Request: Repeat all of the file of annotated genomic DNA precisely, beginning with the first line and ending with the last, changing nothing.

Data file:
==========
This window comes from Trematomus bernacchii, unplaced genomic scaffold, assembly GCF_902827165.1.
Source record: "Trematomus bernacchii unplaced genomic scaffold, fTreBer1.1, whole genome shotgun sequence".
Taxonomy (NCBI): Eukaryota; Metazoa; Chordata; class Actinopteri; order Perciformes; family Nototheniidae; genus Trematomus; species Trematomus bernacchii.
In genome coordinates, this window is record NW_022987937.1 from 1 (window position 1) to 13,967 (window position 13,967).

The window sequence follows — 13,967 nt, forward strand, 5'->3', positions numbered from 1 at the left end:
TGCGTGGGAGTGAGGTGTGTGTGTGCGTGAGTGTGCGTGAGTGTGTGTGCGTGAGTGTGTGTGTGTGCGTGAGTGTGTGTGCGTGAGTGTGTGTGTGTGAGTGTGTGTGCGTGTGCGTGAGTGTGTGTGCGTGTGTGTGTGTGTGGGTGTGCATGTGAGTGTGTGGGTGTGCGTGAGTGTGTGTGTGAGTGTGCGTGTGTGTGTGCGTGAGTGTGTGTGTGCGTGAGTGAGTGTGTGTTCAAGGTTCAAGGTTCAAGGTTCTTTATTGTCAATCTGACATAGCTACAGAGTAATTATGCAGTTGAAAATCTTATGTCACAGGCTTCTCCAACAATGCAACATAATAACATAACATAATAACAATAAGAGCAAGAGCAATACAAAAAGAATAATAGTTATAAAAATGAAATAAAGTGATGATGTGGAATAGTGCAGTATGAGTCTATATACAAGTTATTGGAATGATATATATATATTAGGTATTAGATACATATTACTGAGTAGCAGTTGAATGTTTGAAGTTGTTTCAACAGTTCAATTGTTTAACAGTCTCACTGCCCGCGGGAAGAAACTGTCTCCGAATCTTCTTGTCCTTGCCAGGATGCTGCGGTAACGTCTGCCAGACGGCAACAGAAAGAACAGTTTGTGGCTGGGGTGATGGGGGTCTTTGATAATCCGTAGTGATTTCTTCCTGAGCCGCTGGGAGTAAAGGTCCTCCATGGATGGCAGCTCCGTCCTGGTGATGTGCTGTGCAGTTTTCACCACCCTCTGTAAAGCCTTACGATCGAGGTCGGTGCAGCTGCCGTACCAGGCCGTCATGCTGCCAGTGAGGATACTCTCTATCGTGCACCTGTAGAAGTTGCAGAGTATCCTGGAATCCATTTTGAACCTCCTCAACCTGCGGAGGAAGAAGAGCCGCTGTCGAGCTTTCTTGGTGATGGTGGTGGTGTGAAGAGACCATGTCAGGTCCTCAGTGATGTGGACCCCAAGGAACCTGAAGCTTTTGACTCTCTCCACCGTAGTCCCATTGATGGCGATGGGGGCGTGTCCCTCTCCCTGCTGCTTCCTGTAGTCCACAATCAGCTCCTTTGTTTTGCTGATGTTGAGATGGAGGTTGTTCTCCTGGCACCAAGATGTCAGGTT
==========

This window comes from Trematomus bernacchii, unplaced genomic scaffold, assembly GCF_902827165.1.
Source record: "Trematomus bernacchii unplaced genomic scaffold, fTreBer1.1, whole genome shotgun sequence".
Taxonomy (NCBI): Eukaryota; Metazoa; Chordata; class Actinopteri; order Perciformes; family Nototheniidae; genus Trematomus; species Trematomus bernacchii.
In genome coordinates, this window is record NW_022987937.1 from 1 (window position 1) to 13,967 (window position 13,967).

The window sequence follows — 13,967 nt, forward strand, 5'->3', positions numbered from 1 at the left end:
TGCGTGGGAGTGAGGTGTGTGTGTGCGTGAGTGTGCGTGAGTGTGTGTGCGTGAGTGTGTGTGTGTGCGTGAGTGTGTGTGCGTGAGTGTGTGTGTGTGAGTGTGTGTGCGTGTGCGTGAGTGTGTGTGCGTGTGTGTGTGTGTGGGTGTGCATGTGAGTGTGTGGGTGTGCGTGAGTGTGTGTGTGAGTGTGCGTGTGTGTGTGCGTGAGTGTGTGTGTGCGTGAGTGAGTGTGTGTTCAAGGTTCAAGGTTCAAGGTTCTTTATTGTCAATCTGACATAGCTACAGAGTAATTATGCAGTTGAAAATCTTATGTCACAGGCTTCTCCAACAATGCAACATAATAACATAACATAATAACAATAAGAGCAAGAGCAATACAAAAAGAATAATAGTTATAAAAATGAAATAAAGTGATGATGTGGAATAGTGCAGTATGAGTCTATATACAAGTTATTGGAATGATATATATATATTAGGTATTAGATACATATTACTGAGTAGCAGTTGAATGTTTGAAGTTGTTTCAACAGTTCAATTGTTTAACAGTCTCACTGCCCGCGGGAAGAAACTGTCTCCGAATCTTCTTGTCCTTGCCAGGATGCTGCGGTAACGTCTGCCAGACGGCAACAGAAAGAACAGTTTGTGGCTGGGGTGATGGGGGTCTTTGATAATCCGTAGTGATTTCTTCCTGAGCCGCTGGGAGTAAAGGTCCTCCATGGATGGCAGCTCCGTCCTGGTGATGTGCTGTGCAGTTTTCACCACCCTCTGTAAAGCCTTACGATCGAGGTCGGTGCAGCTGCCGTACCAGGCCGTCATGCTGCCAGTGAGGATACTCTCTATCGTGCACCTGTAGAAGTTGCAGAGTATCCTGGAATCCATTTTGAACCTCCTCAACCTGCGGAGGAAGAAGAGCCGCTGTCGAGCTTTCTTGGTGATGGTGGTGGTGTGAAGAGACCATGTCAGGTCCTCAGTGATGTGGACCCCAAGGAACCTGAAGCTTTTGACTCTCTCCACCGTAGTCCCATTGATGGCGATGGGGGCGTGTCCCTCTCCCTGCTGCTTCCTGTAGTCCACAATCAGCTCCTTTGTTTTGCTGATGTTGAGATGGAGGTTGTTCTCCTGGCACCAAGATGTCAGGTT